Karlheinz Schreiber, a key figure in a political party financing scandal involving former prime minister Brian Mulroney and former German chancellor Helmut Kohl, arrived in Germany on Monday and has been jailed after losing a decade-long extradition battle in Canada.
The 75-year-old former arms-industry lobbyist landed in Munich around 9:30 a.m. local time, and was taken to a jail in nearby Augsburg, where prosecutors accuse him of bribery and tax evasion.
At a news conference Monday, chief prosecutor Reinhard Nemetz said Schreiber will appear in court on Tuesday to have the arrest warrant against him read, and then a judge will decide whether to keep him in custody pending formal charges.
Nemetz said it had taken "too long, too long" to bring Schreiber back from Canada. When asked why he thought it had been such a protracted process, Nemetz replied, "Ask your Canadian officials please."
About 60 reporters attended the news conference in Augsburg, and the Schreiber saga is big news all over Germany, said the CBC's Harvey Cashore, who was there and has been covering the story for several years.
"It is leading the [hourly news]. It is on the front page of the Augsburg paper here — two huge stories. You can't be in Germany and not know about the Schreiber story," said Cashore.
Schreiber, a dual German and Canadian citizen, was arrested in Canada in 1999 under a German warrant. He maintains the charges against him and his extradition from Canada are politically driven.
Allegations that Schreiber gave a cash donation in 1991 to the former treasurer of Kohl's Christian Democratic Union party, Walther Leisler Kiep, triggered a scandal that only deepened with Kohl's 1999 admission that he had personally accepted illegal donations from supporters. Kohl was Germany's chancellor from 1982 to 1998.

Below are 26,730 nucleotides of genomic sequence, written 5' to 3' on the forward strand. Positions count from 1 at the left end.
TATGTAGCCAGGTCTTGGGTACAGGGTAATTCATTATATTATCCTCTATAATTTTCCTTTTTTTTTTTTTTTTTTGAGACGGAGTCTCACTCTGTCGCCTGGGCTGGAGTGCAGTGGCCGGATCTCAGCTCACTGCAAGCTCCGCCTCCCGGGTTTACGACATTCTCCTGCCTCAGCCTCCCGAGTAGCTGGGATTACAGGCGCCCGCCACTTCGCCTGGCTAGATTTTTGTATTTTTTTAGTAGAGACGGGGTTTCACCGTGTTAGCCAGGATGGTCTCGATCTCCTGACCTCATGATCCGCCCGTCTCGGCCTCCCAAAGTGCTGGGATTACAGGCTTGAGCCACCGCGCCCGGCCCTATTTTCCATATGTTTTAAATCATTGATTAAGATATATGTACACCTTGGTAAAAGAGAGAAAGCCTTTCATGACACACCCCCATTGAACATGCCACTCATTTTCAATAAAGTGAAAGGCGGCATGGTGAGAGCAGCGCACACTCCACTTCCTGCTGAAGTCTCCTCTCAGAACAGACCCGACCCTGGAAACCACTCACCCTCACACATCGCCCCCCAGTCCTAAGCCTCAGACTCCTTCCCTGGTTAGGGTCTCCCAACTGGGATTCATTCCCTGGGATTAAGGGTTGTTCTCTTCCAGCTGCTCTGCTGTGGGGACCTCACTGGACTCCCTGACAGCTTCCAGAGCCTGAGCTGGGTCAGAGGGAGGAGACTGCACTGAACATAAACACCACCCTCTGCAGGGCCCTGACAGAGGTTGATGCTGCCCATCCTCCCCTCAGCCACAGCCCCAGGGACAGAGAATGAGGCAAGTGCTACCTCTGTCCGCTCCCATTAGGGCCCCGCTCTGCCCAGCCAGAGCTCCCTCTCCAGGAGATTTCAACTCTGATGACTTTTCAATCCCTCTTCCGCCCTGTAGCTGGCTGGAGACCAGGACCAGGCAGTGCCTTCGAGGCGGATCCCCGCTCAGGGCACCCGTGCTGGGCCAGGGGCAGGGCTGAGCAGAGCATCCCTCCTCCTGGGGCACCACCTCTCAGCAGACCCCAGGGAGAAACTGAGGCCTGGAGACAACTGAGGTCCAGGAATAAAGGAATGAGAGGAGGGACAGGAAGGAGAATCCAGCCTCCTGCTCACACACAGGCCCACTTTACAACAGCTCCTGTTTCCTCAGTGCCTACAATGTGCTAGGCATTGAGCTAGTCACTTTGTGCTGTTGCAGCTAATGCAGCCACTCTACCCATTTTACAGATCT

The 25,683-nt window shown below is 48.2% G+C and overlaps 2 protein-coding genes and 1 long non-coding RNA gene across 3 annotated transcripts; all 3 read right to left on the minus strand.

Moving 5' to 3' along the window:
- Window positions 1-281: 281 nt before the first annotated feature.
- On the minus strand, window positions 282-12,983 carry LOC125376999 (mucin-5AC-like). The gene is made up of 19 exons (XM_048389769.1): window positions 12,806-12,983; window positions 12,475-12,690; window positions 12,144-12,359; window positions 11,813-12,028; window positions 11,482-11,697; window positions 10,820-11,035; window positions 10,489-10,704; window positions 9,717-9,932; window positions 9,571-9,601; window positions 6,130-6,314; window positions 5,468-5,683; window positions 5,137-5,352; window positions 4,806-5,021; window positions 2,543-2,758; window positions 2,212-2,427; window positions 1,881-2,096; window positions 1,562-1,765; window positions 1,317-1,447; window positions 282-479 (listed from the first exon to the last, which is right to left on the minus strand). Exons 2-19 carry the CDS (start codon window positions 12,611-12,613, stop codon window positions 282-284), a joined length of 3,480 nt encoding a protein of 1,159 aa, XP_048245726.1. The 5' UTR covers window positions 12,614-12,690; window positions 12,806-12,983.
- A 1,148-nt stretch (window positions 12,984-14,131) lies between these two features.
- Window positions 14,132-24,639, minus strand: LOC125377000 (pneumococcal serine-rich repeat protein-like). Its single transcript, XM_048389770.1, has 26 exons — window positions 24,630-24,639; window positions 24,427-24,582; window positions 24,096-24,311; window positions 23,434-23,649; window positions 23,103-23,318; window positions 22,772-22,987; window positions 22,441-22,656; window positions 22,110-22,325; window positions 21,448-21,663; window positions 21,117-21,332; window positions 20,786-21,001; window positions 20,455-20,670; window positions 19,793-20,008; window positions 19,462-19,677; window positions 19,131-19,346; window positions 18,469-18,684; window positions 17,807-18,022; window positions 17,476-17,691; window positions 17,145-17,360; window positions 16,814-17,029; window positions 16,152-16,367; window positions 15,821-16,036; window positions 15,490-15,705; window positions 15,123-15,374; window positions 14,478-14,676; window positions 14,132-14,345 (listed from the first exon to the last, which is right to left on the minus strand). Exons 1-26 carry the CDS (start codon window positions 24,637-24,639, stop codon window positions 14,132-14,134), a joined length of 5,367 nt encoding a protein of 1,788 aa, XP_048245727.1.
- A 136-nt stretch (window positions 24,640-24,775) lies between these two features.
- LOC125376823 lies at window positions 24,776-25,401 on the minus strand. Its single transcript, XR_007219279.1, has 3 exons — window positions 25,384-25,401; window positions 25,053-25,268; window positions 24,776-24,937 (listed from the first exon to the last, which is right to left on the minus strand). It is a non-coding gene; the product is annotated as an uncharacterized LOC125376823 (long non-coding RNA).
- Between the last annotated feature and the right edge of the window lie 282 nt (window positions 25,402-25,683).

Sending letter 'unfair': lawyer
Most recently, Schreiber was allowed to stay in Canada to testify before the Oliphant inquiry, saying he gave Mulroney $300,000 in cash to get a light-armoured vehicle plant set up in Canada.
That inquiry wrapped up last week, kick-starting the extradition process. Canada's Justice Department served him papers late Friday afternoon giving him 48 hours to turn himself in to be extradited to Germany.
He tried one last time to fight extradition, but that attempt was quashed. The federal justice minister said Schreiber has had every reasonable opportunity over the last several years to challenge his extradition.
Now that Schreiber is back in Germany, one of two things will happen — he will go on trial and either be convicted or acquitted, his Canadian lawyer, Edward Greenspan, told CBC in an interview Monday.
"If he's acquitted, he will come back to Canada because he has been a Canadian citizen for over 30 years and this is his country as much as any other…. If he's convicted and given a sentence in Germany, he will seek to spend that time in jail in Canada."
Mulroney denies wrongdoing
According to Greenspan, others in Germany have been tried on similar charges and acquitted.
"We were unable to get the German government to reconsider dropping some of the charges in Germany, but now that he's back, they're going to have to take a hard look at what they're going to proceed with…. I think you'll see an indictment that will have less charges than it presently has," he said.
"There's a lot of people out to get" Schreiber, said Greenspan, but neither he nor his client believes in giving up.
"There is a fight to be had and there are governments that are doing everything in their power to make sure that he's convicted and goes to jail for a long time."
Just before Schreiber turned himself in at a Toronto jail Sunday, Greenspan had said the timing of the legal process taking place over a holiday weekend was unfair.
"No minister of justice should act in that kind of an underhanded manner. It should have been sent in the normal course, but by sending it Friday at 5:10, by then everybody in the Department of Justice has gone north for the long weekend ... there was nothing I could do."
Mulroney has denied any wrongdoing in his dealings with Schreiber, who alleges the Canadian leader agreed to take money from him while still in office.
Mulroney acknowledges he accepted money from Schreiber in exchange for promoting a project involving a light armoured vehicle factory on behalf of Germany's Thyssen AG, but only after leaving politics.